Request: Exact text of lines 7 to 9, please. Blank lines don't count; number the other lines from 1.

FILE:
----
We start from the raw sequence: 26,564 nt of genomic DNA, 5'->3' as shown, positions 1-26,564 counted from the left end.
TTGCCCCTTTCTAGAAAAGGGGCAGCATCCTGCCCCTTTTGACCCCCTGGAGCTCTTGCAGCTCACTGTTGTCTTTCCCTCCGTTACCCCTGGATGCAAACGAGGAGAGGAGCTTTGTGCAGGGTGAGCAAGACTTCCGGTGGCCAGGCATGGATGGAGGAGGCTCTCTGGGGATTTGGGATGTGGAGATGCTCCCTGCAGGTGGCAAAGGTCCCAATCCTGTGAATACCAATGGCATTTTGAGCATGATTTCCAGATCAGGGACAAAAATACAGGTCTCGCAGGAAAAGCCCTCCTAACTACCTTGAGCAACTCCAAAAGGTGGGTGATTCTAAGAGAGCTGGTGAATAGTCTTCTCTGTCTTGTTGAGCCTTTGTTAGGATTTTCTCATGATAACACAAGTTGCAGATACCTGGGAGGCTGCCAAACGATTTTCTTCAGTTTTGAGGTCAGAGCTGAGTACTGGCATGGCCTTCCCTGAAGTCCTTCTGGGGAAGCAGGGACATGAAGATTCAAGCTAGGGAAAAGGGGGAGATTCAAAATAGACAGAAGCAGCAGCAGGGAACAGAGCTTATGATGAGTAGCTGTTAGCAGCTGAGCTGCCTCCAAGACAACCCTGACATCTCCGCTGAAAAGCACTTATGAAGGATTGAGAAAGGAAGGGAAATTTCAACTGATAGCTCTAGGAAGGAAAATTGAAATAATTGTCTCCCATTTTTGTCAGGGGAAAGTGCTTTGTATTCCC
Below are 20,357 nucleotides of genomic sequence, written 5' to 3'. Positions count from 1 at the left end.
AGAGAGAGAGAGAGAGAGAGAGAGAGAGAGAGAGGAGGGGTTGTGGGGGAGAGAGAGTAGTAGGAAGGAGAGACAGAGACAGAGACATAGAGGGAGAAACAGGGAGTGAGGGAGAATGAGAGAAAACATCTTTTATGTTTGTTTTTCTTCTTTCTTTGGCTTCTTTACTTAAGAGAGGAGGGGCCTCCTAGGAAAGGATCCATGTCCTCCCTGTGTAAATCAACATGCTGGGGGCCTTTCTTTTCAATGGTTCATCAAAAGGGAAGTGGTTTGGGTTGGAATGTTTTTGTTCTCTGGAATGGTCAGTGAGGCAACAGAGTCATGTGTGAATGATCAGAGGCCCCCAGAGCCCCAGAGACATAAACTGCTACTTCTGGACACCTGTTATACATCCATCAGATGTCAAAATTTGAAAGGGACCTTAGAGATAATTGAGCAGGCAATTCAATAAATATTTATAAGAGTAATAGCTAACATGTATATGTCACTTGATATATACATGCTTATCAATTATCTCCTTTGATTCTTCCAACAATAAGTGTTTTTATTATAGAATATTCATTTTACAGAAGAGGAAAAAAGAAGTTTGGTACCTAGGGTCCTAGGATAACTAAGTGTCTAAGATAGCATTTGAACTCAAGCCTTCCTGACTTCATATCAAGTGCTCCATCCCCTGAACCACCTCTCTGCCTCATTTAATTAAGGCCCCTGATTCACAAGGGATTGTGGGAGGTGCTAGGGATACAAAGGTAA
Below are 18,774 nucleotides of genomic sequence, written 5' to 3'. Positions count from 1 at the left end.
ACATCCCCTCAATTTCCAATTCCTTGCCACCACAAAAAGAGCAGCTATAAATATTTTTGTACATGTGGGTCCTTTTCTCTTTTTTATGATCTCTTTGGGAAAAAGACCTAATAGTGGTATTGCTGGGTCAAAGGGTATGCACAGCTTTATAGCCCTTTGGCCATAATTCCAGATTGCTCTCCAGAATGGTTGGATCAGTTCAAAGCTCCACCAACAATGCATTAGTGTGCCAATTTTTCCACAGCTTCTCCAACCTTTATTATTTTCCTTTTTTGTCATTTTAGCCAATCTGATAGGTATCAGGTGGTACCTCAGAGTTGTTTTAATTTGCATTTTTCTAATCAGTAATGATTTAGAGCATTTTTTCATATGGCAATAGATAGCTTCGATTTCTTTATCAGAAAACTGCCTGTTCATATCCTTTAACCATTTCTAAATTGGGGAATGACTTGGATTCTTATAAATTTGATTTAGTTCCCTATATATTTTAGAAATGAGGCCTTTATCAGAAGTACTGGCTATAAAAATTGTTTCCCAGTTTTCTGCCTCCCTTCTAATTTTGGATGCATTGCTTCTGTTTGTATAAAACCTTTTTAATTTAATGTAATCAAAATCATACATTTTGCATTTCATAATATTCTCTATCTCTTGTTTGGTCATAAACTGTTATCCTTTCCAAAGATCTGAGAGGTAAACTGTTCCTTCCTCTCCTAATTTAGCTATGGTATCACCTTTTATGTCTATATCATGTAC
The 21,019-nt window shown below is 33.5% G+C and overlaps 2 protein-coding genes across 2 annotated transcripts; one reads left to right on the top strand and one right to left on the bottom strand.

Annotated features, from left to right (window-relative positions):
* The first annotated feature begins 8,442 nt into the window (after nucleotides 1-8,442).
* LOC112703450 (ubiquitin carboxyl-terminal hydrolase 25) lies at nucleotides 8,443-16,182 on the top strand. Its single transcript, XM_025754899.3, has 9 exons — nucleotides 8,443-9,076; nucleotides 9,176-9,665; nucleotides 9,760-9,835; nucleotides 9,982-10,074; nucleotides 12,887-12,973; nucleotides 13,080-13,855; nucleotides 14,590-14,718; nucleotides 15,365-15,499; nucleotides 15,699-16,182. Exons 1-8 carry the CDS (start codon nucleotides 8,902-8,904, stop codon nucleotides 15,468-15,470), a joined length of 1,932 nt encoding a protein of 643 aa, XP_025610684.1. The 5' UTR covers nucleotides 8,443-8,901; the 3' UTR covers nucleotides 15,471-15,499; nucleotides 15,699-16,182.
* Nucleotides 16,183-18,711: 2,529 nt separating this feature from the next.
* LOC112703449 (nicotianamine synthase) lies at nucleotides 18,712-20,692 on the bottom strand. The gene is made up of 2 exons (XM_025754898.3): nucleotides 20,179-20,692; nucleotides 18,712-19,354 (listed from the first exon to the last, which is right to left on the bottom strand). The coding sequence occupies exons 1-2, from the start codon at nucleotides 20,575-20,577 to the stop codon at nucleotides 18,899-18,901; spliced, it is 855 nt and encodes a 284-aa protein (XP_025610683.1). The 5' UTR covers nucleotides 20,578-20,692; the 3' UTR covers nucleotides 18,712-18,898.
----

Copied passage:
The 21,019-nt window shown below is 33.5% G+C and overlaps 2 protein-coding genes across 2 annotated transcripts; one reads left to right on the top strand and one right to left on the bottom strand.

Annotated features, from left to right (window-relative positions):
* The first annotated feature begins 8,442 nt into the window (after nucleotides 1-8,442).